“The Raid” tautly paced, endlessly thrilling Indonesian actioner

A group of elite Indonesian cops make their move on a 30-story building stacked from bottom-to-top with vicious, gun-toting drug-lords, who also happen to be masters of obscure hand-combat systems. Sold on “The Raid” yet? Good. Let’s proceed.

“The Raid” is a fast, furious film of absolutely endless action. Of the film’s 100 minutes, I estimate about 85 to be of pure, simple combat. It’s literally everything action fans have ever dreamed of, tied in a tight, well-constructed package by Welsh helmer Gareth Evans. Curiously enough, I can’t seem to tell if the film’s economic storytelling comes from Evans’ conscious decision or lackluster direction. Given how much skill most of the flick is pulled off with, Evans gets the benefit of the doubt.

“The Raid” being what it is, a pure exercise in action, there’s an understandable need to maintain variety in its sequences. Alas, no two fights are the same; variously utilizing the different fighting techniques, automatic weapons, swords, inventive uses of everyday objects (refrigerators and hammers get memorable cameos), and the fact that the characters aren’t much more than a punch or shove away from a 300-foot plunge. What links them all is their resemblance to an adrenaline high, often times provoking a genuinely physical reaction — I caught myself out of breath at moments in the film, flinching at others, laughing at many. Much of this is anchored by lead Iko Uwais, whose considerable charm and martial-arts prowess makes for a truly dynamic, if oft silent, lead.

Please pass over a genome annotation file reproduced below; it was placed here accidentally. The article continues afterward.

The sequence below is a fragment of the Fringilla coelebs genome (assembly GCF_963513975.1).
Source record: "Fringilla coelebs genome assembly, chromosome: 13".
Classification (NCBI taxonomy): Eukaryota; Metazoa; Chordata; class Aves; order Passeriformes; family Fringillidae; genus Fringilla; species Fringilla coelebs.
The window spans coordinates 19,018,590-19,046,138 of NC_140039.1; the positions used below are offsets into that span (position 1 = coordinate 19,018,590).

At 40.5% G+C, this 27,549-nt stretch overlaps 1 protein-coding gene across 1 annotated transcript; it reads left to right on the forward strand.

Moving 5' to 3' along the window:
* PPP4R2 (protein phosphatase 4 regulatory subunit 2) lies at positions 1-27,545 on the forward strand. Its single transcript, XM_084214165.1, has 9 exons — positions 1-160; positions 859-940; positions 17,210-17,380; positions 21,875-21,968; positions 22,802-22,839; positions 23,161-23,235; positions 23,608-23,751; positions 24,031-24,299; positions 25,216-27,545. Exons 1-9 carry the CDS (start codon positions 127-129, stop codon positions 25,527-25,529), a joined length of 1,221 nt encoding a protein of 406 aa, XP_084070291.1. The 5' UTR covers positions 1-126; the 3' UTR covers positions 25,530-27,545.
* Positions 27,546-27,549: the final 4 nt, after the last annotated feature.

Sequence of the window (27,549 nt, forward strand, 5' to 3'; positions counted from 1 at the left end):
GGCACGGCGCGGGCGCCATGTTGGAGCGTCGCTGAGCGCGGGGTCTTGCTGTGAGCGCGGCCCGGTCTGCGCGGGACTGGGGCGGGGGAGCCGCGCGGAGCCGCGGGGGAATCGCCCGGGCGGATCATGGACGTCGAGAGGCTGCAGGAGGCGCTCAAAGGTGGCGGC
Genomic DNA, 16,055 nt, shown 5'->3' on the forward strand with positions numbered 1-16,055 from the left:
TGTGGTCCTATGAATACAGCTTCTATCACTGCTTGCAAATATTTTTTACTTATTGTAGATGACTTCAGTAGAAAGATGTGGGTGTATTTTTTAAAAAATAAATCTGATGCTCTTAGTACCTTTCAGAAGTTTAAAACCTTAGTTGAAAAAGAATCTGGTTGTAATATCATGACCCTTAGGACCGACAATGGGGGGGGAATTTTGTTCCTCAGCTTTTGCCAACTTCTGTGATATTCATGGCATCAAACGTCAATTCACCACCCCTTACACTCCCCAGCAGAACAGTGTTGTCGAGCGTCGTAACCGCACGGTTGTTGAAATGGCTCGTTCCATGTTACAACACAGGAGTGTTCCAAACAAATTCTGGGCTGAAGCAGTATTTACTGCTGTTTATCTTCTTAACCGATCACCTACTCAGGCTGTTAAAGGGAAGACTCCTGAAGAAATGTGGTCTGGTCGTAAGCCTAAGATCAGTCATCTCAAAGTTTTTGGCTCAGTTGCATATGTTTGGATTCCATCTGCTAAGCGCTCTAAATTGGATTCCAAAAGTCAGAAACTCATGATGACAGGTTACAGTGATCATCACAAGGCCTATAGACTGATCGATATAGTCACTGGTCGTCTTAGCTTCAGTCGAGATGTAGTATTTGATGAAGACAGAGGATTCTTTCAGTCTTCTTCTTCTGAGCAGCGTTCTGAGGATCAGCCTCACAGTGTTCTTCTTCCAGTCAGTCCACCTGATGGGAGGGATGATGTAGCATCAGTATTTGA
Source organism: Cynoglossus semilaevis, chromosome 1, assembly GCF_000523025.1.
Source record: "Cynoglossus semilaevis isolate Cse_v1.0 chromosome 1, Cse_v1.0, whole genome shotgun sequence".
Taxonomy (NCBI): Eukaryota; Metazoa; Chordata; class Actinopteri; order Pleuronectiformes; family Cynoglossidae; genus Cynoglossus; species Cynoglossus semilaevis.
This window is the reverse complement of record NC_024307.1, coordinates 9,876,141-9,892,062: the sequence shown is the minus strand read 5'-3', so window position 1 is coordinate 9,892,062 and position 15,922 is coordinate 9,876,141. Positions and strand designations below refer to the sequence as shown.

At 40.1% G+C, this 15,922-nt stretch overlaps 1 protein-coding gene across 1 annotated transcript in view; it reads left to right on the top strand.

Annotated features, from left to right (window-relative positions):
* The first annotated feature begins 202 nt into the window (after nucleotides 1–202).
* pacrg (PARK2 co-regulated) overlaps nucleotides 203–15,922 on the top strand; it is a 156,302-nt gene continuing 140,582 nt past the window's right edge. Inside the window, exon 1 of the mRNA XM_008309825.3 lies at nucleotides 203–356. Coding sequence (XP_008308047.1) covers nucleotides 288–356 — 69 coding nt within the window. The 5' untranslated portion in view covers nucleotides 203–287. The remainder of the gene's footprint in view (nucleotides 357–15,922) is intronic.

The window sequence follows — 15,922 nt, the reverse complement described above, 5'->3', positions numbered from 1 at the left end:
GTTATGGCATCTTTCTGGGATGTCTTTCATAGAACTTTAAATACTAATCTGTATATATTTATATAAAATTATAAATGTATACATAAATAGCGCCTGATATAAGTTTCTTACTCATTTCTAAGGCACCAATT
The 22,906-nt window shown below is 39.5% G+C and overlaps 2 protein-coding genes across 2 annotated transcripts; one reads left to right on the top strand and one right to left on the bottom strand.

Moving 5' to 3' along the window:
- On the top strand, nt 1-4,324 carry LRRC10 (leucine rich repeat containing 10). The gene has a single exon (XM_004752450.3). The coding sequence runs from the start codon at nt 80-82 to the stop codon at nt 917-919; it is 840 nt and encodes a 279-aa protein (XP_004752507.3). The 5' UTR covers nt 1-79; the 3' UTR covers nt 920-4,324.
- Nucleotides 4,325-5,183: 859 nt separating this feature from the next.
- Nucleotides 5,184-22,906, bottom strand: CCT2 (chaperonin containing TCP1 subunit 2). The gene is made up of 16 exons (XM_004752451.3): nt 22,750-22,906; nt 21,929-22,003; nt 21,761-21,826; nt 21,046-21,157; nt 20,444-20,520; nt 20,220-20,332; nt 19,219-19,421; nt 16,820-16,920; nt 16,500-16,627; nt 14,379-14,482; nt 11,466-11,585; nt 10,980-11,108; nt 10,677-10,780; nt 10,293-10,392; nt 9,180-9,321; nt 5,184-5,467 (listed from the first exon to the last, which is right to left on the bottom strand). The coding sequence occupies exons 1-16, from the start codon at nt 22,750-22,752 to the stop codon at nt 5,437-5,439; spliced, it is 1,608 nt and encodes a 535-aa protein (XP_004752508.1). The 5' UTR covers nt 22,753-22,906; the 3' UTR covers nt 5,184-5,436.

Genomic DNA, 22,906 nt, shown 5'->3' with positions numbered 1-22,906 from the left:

Evans trims away much of the fat that such a film often wields: gone are the repeated, arbitrary flashbacks to make us “care for” the main character and his backstory, gone is the ridiculous love interest, gone is the incomprehensible camera-work and mismatched editing. Perhaps it’s the fact that this was made for barely a million dollars in Indonesia, but “The Raid” is more savage, more hungry, and more taut than all of its peers. It has no time, no money and no patience for the conventions we’ve adapted to. Just the way I like it. This movie rules. A-

“American Reunion” business as usual, with an added layer of bittersweet

The “American Pie” franchise holds a bit of an awkward spot in the realm of contemporary comedy. Having never seen them until roughly a week ago (funnily enough, at the continued urging of my father), it struck me by how, well, tame it all seemed. It certainly wasn’t a strike against the films’ qualities, which were respectable enough, but it was more of a comment on how these films have forced Hollywood to continually one-up itself in crudeness. It set the bar, and was subsequently deemed outdated about 45 minutes later. “American Reunion” here arrives in a landscape that’s seemingly passed it by, with a once-promising cast of actors whose careers, Seann William Scott aside, seem to have passed them by. It’s a bittersweet affair, and I’m not sure if it knows it.

The franchise kicked off with four nerdy West Michigan boys who vowed to lose their virginity by the end of their senior year. Now they’ve grown into full-fledged men with responsibilities, frustrations and babies: the earnest Jim, sweet Kevin, knuckle-headed Oz, and mysterious Finch. For the first time in quite a while, they’re back together for their high-school reunions, as are all their old (and new) flames.

What results is basically a series of romantic criss-crosses, permeated by a couple of outrageously crude set-pieces. Most exciting is the return of Stifler, the outrageously funny man-child whose charm lands much better in his head than it does in real-life. Stifler really embodies what I dig the most about “American Reunion”: it reunites all the elements and characters that gave the originals their personality, but adds a layer of bittersweetness, even sadness to it. Yeah, Stifler’s every ounce as immature and sexually frustrated as he was in high-school. Nothing’s changed. That’s the point.